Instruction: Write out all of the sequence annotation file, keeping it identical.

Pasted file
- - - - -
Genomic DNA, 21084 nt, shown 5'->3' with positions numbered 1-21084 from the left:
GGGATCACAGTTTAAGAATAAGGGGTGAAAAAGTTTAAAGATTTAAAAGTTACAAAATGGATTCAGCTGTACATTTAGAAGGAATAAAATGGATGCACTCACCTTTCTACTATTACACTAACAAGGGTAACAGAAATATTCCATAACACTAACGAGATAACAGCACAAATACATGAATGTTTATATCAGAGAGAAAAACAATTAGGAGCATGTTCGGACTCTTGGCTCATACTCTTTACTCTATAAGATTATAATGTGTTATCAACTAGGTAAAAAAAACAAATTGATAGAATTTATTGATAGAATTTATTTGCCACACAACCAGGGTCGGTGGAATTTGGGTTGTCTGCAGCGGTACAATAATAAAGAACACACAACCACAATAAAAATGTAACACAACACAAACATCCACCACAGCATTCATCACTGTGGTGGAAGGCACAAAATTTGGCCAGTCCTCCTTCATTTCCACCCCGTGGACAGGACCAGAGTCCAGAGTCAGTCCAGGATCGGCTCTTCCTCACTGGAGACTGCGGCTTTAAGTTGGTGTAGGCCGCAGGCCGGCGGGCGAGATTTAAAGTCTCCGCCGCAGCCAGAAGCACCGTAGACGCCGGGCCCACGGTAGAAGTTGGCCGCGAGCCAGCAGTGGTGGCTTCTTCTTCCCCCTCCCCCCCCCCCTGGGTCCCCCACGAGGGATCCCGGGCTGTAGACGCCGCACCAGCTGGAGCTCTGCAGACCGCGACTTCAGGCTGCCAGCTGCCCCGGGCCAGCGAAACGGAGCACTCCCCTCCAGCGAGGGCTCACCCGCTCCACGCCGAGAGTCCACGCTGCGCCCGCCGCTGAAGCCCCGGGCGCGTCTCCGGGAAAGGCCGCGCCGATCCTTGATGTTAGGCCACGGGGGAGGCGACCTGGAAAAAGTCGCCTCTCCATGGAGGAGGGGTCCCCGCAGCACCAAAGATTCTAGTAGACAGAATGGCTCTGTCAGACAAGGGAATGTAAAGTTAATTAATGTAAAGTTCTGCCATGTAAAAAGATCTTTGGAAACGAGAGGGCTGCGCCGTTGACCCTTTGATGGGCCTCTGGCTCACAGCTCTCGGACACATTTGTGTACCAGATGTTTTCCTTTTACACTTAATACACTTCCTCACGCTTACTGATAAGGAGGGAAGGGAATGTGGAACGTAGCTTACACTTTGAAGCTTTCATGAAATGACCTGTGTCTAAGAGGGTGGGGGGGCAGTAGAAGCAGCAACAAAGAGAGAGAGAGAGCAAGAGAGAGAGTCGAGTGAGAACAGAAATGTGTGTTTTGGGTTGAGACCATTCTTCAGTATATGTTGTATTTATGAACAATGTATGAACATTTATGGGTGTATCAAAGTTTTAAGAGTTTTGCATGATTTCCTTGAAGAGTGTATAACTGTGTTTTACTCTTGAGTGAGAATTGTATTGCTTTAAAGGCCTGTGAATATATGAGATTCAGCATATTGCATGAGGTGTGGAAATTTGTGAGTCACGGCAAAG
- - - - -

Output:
Genomic DNA, 21084 nt, shown 5'->3' with positions numbered 1-21084 from the left:
GGGATCACAGTTTAAGAATAAGGGGTGAAAAAGTTTAAAGATTTAAAAGTTACAAAATGGATTCAGCTGTACATTTAGAAGGAATAAAATGGATGCACTCACCTTTCTACTATTACACTAACAAGGGTAACAGAAATATTCCATAACACTAACGAGATAACAGCACAAATACATGAATGTTTATATCAGAGAGAAAAACAATTAGGAGCATGTTCGGACTCTTGGCTCATACTCTTTACTCTATAAGATTATAATGTGTTATCAACTAGGTAAAAAAAACAAATTGATAGAATTTATTGATAGAATTTATTTGCCACACAACCAGGGTCGGTGGAATTTGGGTTGTCTGCAGCGGTACAATAATAAAGAACACACAACCACAATAAAAATGTAACACAACACAAACATCCACCACAGCATTCATCACTGTGGTGGAAGGCACAAAATTTGGCCAGTCCTCCTTCATTTCCACCCCGTGGACAGGACCAGAGTCCAGAGTCAGTCCAGGATCGGCTCTTCCTCACTGGAGACTGCGGCTTTAAGTTGGTGTAGGCCGCAGGCCGGCGGGCGAGATTTAAAGTCTCCGCCGCAGCCAGAAGCACCGTAGACGCCGGGCCCACGGTAGAAGTTGGCCGCGAGCCAGCAGTGGTGGCTTCTTCTTCCCCCTCCCCCCCCCCCTGGGTCCCCCACGAGGGATCCCGGGCTGTAGACGCCGCACCAGCTGGAGCTCTGCAGACCGCGACTTCAGGCTGCCAGCTGCCCCGGGCCAGCGAAACGGAGCACTCCCCTCCAGCGAGGGCTCACCCGCTCCACGCCGAGAGTCCACGCTGCGCCCGCCGCTGAAGCCCCGGGCGCGTCTCCGGGAAAGGCCGCGCCGATCCTTGATGTTAGGCCACGGGGGAGGCGACCTGGAAAAAGTCGCCTCTCCATGGAGGAGGGGTCCCCGCAGCACCAAAGATTCTAGTAGACAGAATGGCTCTGTCAGACAAGGGAATGTAAAGTTAATTAATGTAAAGTTCTGCCATGTAAAAAGATCTTTGGAAACGAGAGGGCTGCGCCGTTGACCCTTTGATGGGCCTCTGGCTCACAGCTCTCGGACACATTTGTGTACCAGATGTTTTCCTTTTACACTTAATACACTTCCTCACGCTTACTGATAAGGAGGGAAGGGAATGTGGAACGTAGCTTACACTTTGAAGCTTTCATGAAATGACCTGTGTCTAAGAGGGTGGGGGGGCAGTAGAAGCAGCAACAAAGAGAGAGAGAGAGCAAGAGAGAGAGTCGAGTGAGAACAGAAATGTGTGTTTTGGGTTGAGACCATTCTTCAGTATATGTTGTATTTATGAACAATGTATGAACATTTATGGGTGTATCAAAGTTTTAAGAGTTTTGCATGATTTCCTTGAAGAGTGTATAACTGTGTTTTACTCTTGAGTGAGAATTGTATTGCTTTAAAGGCCTGTGAATATATGAGATTCAGCATATTGCATGAGGTGTGGAAATTTGTGAGTCACGGCAAAG